Earlier this year I waxed somewhat poetically about the names that were given to me by my parents. Names (not just my own) still are somewhat fascinating to me. I thought of this the other day when talking to my son. Before he was born, my wife and I were leaning heavily towards calling him “Gus”. My grandfather’s nickname was Gus, and it was one that not only we both liked, but would most likely be unique among his peers. The only issue was that we could not agree on what Gus should be short for. I wanted Augustine, after St. Augustine, the great theologian, philosopher, and church father. Lovely Wife leaned toward Gustav because, well, she liked it. When he was born we settled on a different name, but then it was suggested that we use Gus for a middle name. The debate was renewed. Finally, after several minutes of back and forth, Lovely Wife said, “What about just Gus?” So Gus it is.
Well, interestingly enough, often times now Little Guy will seem to ignore you if you use his first name, but pays immediate attention if you call him Gus. Maybe it was meant to be in the end. It will be up to him what he goes by as he gets older, but for myself, it turns out that I find myself calling him Gus about half the time.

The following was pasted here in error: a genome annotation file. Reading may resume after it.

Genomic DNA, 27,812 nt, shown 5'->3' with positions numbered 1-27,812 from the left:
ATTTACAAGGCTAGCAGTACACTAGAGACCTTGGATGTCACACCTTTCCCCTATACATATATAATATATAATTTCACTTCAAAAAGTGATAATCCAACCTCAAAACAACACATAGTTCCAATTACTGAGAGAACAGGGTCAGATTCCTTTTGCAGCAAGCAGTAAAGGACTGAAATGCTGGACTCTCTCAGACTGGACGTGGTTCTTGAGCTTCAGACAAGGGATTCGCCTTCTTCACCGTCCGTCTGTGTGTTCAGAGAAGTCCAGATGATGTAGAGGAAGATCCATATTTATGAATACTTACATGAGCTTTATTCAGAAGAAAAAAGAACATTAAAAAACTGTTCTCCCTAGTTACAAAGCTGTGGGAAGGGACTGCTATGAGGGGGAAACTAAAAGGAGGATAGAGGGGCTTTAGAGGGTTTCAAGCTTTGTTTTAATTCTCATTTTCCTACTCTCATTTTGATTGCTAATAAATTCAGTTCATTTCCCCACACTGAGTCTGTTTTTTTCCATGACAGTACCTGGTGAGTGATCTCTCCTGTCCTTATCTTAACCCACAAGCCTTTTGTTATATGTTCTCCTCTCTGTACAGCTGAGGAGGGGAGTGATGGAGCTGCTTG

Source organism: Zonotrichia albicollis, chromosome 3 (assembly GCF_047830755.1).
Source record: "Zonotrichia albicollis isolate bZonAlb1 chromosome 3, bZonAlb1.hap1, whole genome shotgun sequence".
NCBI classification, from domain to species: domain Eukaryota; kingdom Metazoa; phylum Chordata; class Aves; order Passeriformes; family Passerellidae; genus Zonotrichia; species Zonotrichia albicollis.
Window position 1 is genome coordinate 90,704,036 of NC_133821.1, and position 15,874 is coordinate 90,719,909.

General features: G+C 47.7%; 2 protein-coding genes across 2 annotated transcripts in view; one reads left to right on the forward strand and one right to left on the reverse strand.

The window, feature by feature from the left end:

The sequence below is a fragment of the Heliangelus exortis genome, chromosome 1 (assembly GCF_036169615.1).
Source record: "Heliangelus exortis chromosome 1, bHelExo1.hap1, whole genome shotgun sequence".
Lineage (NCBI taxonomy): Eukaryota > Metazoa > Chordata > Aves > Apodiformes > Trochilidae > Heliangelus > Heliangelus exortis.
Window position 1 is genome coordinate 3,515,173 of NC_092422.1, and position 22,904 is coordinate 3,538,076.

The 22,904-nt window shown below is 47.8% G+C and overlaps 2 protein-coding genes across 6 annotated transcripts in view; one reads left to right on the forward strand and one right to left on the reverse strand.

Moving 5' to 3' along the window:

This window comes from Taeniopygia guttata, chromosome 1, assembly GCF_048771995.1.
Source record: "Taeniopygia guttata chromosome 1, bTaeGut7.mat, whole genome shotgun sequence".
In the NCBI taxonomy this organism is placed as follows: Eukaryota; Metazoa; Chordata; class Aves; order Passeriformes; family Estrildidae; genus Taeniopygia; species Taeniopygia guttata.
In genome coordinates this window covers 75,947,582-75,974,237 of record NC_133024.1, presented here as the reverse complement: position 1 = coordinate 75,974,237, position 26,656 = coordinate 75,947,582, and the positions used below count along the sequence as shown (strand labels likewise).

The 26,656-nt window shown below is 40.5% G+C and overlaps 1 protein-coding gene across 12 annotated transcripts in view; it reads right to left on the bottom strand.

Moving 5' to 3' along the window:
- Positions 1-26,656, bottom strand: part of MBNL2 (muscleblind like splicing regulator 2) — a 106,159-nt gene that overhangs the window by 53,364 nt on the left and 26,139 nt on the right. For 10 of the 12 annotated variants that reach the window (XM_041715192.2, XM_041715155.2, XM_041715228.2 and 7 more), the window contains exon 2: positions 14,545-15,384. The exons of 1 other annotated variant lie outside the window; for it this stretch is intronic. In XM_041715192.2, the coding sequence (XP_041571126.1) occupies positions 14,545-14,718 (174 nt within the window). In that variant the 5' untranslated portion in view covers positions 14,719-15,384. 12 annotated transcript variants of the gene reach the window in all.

That got me thinking about my own name. In the Catholic tradition it is commonplace to give your child at least one saint’s name. Alas, to this point there is still no St. Ryan. My middle name is David, and while there are a few St. Davids, none are particularly well-known (King David of the old testament is not a Saint.) This got me curious about St. Stephen (Stephen being the name given to me at birth). I knew his story well–he is often known as St. Stephen the Martyr, as he is recorded to be the first martyr as seen in Acts 7:58. I looked on the list of saints on catholic.org, and learned that St. Stephen’s feast day was December 26. Most people would think “Oh yeah, good King Wenceslaus looked about, on the feast of Stephen…”, but my first thought was that December 26 was my parents anniversary. Not only had they adopted a son originally named Stephen, but had also nearly named me Stephen themselves. One of those odd syncronicities that I have run into quite a bit. Curious, I looked up who feast day fell on my birthday, and found out that it was Sts. Joachim and Anne. If you are unfamiliar with them, they are the traditional/legendary parents of Our Lady. Interestingly enough, from my point of view at least, St. Anne is the patron saint of mothers.
Finally, today, I wanted to share with you my tattoo that I got a few weeks ago. I wanted something that would be unique to myself, while honoring both my names and families. With the help of Erin at The Electric Crayon, this is what I was able to come up with: